Young USWNT players hope to turn SheBelieves Cup spotlight into recurring roster spots

Washington Spirit forward Ashley Hatch warms up.
Washington Spirit forward Ashley Hatch warms up prior to the first half of the NWSL championship match against Chicago Red Stars on Nov. 20, 2021, in Louisville, Ky.
(Jeff Dean / Associated Press)

Ashley Hatch’s first call-up to the women’s national soccer team came in 2016 and ended with her playing the final 16 minutes of a 4-0 win over Switzerland.

For most of the next five years, she sat by her phone hoping for another call. When that wait proved to be mostly in vain, Hatch prepared to move on.

“Maybe it’s not in the cards for me,” she concluded. “I kind of made the decision that being on the national team or not being on the national team was not going to dictate who I am as a player. I had to make that conscious decision.”


Which is when the phone rang again. A call-up for a pair of friendlies last November resulted in Hatch’s first two international starts and her first two international goals, earning her an invitation to join the team for the SheBelieves Cup, which kicks off Thursday at Dignity Health Sports Park.

Iceland faces New Zealand in the tournament opener, followed by the U.S.vs. the Czech Republic.

For Hatch, a forward, the SheBelieves audition marks her first real chance to win a recurring role with the national team. Missing from the roster are the four most experienced U.S. forwards — Megan Rapinoe, Alex Morgan, Tobin Heath and Christen Press — making the weeklong competition something of a tryout for Sophia Smith, Margaret Purce, Trinity Rodman and Hatch.

The four missing women average 178 games and 69 goals for the national team. The four vying to replace them have 23 appearances and five goals combined.

“Changing of the guard is probably not the right term. But I would say we’re in the middle of a process and the process is refreshing the team, the process is making the team better,” coach Vlatko Andonovski said. “If that means these four young players are all ready and able to perform and make this team better, then that’s the direction that we’re going to take. But if we believe that any of those players that are not here can help us, then we’re willing to bring [them in].

“Ultimately, the goal is to make this team better.”

When Mia Fishel left school after her junior year to turn pro, everyone assumed she was going to the NWSL. She chose Mexico’s Liga MX Femenil instead.

Feb. 15, 2022

None of the four forwards who are missing are younger than 32. The oldest of the four auditioners is Hatch, who is 26. And the added maturity, she said, has made her a different player than the one who made her international debut at 21.

“The timing is good for me,” said Hatch, who scored a team-high 11 goals for the NWSL-champion Washington Spirit last season. “Everyone’s journey is different. Being a little bit older and getting some quality experience now with the national team, I just feel a lot more composed, a lot more confident in myself as a player.


“I definitely think that this path has helped.”

Speaking of paths, the one the national team is on is a challenging one, with the CONCACAF W Championship, scheduled for July in Monterrey, Mexico, serving as the qualifier for both the 2023 World Cup and 2024 Paris Olympics. And Andonovski is beginning preparations for that without a huge chunk of his first-team roster.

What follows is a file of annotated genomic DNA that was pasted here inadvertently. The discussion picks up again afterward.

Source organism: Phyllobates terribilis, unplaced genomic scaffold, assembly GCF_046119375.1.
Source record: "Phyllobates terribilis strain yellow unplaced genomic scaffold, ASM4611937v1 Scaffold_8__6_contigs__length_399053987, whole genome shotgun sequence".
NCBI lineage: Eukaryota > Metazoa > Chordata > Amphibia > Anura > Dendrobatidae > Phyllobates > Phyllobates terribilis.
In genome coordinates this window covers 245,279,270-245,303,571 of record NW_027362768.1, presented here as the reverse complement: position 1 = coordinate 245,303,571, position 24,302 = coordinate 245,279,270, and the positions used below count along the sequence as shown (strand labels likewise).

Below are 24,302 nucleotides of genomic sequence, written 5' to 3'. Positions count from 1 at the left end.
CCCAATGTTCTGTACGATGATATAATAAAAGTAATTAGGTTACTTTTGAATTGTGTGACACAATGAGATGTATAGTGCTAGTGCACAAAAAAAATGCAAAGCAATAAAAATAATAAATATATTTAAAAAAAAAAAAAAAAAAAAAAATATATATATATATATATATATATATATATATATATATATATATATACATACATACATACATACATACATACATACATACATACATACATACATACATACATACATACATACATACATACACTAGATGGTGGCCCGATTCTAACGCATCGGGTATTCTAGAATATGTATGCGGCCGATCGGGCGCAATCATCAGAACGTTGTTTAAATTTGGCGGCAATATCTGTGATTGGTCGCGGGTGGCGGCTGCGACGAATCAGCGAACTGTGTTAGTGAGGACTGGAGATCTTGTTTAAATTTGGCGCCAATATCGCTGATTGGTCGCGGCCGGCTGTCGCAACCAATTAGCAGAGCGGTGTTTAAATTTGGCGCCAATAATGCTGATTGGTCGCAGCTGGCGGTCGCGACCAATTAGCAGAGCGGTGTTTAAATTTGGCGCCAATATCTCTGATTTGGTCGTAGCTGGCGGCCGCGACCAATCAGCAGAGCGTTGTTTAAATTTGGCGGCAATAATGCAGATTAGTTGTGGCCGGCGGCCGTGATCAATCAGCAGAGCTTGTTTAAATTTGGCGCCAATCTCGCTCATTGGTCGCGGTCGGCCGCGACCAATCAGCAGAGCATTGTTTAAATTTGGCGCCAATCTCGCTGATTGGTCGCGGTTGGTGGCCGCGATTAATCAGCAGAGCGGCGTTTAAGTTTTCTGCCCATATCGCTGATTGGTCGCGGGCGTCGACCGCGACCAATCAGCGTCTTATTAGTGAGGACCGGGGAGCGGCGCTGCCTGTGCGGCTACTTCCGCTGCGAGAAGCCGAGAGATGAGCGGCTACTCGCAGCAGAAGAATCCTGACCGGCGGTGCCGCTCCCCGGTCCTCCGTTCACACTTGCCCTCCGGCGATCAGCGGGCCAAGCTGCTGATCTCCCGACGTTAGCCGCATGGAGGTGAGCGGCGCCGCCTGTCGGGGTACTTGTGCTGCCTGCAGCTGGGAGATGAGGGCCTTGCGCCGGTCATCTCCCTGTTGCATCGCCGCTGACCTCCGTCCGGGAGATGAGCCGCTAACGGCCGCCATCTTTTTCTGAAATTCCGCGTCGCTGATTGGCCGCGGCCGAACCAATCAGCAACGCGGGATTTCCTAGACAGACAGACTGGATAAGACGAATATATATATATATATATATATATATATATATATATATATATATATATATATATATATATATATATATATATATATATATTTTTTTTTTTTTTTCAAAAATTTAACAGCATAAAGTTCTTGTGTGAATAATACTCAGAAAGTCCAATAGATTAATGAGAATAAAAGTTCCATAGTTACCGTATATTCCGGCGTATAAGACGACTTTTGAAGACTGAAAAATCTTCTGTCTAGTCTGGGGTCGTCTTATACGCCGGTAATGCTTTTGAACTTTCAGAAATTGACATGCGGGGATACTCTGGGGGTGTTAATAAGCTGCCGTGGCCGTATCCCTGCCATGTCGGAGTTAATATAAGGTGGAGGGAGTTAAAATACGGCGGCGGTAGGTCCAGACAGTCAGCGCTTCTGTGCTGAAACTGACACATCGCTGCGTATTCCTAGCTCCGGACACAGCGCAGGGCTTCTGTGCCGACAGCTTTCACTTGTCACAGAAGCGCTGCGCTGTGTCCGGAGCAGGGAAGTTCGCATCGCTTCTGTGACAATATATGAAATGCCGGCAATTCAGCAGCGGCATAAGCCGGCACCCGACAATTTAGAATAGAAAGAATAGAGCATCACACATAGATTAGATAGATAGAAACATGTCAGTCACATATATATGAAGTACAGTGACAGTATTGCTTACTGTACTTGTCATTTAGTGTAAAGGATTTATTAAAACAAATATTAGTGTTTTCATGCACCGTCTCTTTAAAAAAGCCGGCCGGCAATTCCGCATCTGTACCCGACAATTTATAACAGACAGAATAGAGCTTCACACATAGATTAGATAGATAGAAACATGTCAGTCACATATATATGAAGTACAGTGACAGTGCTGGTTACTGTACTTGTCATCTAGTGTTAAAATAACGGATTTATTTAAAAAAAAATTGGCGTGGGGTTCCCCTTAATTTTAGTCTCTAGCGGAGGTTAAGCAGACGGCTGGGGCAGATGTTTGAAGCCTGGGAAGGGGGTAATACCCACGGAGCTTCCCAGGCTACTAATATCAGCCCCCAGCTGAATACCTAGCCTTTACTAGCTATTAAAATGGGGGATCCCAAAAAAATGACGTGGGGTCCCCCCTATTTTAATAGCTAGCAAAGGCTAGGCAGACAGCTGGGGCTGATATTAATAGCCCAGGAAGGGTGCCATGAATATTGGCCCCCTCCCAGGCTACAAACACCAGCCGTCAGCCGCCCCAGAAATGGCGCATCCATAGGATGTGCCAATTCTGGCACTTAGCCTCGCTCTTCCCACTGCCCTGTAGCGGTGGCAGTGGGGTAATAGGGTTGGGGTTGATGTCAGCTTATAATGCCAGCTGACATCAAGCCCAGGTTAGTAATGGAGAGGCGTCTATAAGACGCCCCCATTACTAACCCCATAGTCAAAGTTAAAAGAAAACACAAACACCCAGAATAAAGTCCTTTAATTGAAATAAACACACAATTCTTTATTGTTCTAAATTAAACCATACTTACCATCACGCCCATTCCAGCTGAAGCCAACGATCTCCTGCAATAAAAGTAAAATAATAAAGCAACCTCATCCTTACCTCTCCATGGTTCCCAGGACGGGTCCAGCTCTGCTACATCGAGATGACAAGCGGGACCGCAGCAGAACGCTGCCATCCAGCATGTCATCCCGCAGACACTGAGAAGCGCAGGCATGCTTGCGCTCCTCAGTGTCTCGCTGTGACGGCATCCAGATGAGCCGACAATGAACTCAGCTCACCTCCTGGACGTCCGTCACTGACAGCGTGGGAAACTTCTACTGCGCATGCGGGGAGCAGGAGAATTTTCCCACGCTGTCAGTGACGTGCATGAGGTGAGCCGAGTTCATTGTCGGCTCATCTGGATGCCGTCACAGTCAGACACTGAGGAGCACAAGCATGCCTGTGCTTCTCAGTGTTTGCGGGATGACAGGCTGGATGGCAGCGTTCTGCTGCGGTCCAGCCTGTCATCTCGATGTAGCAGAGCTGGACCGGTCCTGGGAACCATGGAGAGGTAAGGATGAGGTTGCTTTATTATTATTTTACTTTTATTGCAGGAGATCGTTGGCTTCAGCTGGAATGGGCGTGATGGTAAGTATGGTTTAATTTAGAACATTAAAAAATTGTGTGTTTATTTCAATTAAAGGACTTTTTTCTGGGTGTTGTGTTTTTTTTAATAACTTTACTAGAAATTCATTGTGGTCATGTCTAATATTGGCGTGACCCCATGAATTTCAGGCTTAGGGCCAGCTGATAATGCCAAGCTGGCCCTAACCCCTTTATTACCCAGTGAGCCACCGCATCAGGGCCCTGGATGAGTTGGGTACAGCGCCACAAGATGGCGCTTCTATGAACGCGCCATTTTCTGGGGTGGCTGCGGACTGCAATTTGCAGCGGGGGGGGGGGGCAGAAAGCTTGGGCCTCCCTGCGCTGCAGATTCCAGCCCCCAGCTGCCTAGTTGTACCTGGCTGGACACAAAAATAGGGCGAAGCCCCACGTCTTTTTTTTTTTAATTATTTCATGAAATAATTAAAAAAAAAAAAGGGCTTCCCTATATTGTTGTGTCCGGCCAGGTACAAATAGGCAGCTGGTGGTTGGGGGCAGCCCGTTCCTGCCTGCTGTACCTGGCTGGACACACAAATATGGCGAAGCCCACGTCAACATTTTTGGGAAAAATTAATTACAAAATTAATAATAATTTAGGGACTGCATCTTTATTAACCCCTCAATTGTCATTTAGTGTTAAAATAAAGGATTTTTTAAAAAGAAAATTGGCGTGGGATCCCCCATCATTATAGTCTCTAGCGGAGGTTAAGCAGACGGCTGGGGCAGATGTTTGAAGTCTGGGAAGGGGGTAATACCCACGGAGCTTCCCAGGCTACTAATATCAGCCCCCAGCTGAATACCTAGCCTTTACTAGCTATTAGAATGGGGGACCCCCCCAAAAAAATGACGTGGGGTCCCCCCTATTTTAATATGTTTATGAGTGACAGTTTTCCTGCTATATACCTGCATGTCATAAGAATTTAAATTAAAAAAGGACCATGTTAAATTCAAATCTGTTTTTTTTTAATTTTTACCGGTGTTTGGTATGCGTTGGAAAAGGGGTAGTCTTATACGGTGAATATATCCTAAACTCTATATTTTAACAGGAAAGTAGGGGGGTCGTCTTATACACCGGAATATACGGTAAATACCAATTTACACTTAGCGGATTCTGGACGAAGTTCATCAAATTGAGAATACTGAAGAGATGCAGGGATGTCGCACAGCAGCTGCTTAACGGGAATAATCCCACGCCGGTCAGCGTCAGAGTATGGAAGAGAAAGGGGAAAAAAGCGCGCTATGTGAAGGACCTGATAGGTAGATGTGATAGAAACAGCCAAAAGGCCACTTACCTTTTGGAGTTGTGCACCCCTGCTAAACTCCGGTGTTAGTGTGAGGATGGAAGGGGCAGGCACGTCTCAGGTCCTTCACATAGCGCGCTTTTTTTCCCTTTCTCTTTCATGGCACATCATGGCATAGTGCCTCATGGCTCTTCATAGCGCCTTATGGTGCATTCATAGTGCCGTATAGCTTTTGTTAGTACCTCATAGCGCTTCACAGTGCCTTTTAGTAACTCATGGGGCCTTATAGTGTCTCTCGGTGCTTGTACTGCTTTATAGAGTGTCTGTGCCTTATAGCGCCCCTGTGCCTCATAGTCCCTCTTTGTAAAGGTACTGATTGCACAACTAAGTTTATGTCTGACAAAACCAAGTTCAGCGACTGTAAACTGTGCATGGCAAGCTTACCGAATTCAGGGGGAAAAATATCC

United States forward Sophia Smith controls the ball as South Korea midfielder Selgi Jang holds her.
United States forward Sophia Smith controls the ball as South Korea midfielder Selgi Jang holds her the first half of a friendly match against South Korea on Oct. 26, 2021, in St. Paul, Minn.
(Andy Clayton-King / Associated Press)

In addition to his four leading scorers, he’s also missing defender Abby Dahlkemper and midfielders Sam Mewis and Lindsey Horan, who are injured; outside back Crystal Dunn, who is pregnant; and midfielder Julie Ertz, who is out for undisclosed reasons. Add in Carli Lloyd, who retired last fall, and Andonovski is without nine players he used in his team’s last competitive game in the Tokyo Olympics, where the U.S. had the tournament’s oldest roster.

Compare that to SheBelieves team, which has a dozen players who have played 12 or fewer games with the U.S. and 14 who are 26 or younger. For Andonovski, that’s a blessing in disguise.

“We do have players that we want to see,” he said.

One of them is Hatch, who was born in San Dimas but moved to Arizona when she was 12. The two SheBelieves games in Carson — the U.S. plays New Zealand on Sunday — will be her first in Southern California as a professional.

Fatma Al-Nuaimi, the executive communications director of the Organizing Committee of the Qatar 2022 World Cup, talks about the tournament.

Feb. 15, 2022

“It’s a chance to prove ourselves, especially with the other players not there,” she said. “We are going to get all the attention, all the critique, all the feedback. And I welcome all of it because being in this environment is the only way to get better.”

A chance, after all, was all she ever wanted.

“I feel like if I give it my all and play the soccer that I know how to play, my chances of being on the team are really high,” she said. “If for some reason it’s not my time and they tell me no, I’ll be able to live with that.

“I’m still going to continue to work for the next time. That’s how I’ve been living my career ever since that first call: always being ready and always hoping that that opportunity comes. I feel like it’s now finally coming around.”